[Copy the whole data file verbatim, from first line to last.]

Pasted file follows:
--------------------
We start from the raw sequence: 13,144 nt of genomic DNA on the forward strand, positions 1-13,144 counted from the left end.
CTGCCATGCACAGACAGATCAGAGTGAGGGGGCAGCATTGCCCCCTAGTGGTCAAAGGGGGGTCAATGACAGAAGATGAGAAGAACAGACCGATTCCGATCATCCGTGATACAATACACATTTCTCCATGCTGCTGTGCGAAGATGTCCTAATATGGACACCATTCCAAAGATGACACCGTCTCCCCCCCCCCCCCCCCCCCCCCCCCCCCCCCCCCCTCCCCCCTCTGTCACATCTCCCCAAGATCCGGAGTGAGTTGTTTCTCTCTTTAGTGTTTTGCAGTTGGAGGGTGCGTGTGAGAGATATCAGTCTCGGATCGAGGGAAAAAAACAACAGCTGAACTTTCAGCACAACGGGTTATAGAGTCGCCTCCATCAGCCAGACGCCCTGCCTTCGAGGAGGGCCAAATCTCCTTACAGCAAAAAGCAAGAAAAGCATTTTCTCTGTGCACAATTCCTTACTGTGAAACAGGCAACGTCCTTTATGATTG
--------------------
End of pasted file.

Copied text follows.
We start from the raw sequence: 13,144 nt of genomic DNA on the forward strand, positions 1-13,144 counted from the left end.
CTGCCATGCACAGACAGATCAGAGTGAGGGGGCAGCATTGCCCCCTAGTGGTCAAAGGGGGGTCAATGACAGAAGATGAGAAGAACAGACCGATTCCGATCATCCGTGATACAATACACATTTCTCCATGCTGCTGTGCGAAGATGTCCTAATATGGACACCATTCCAAAGATGACACCGTCTCCCCCCCCCCCCCCCCCCCCCCCCCCCCCCCCCCCTCCCCCCTCTGTCACATCTCCCCAAGATCCGGAGTGAGTTGTTTCTCTCTTTAGTGTTTTGCAGTTGGAGGGTGCGTGTGAGAGATATCAGTCTCGGATCGAGGGAAAAAAACAACAGCTGAACTTTCAGCACAACGGGTTATAGAGTCGCCTCCATCAGCCAGACGCCCTGCCTTCGAGGAGGGCCAAATCTCCTTACAGCAAAAAGCAAGAAAAGCATTTTCTCTGTGCACAATTCCTTACTGTGAAACAGGCAACGTCCTTTATGATTG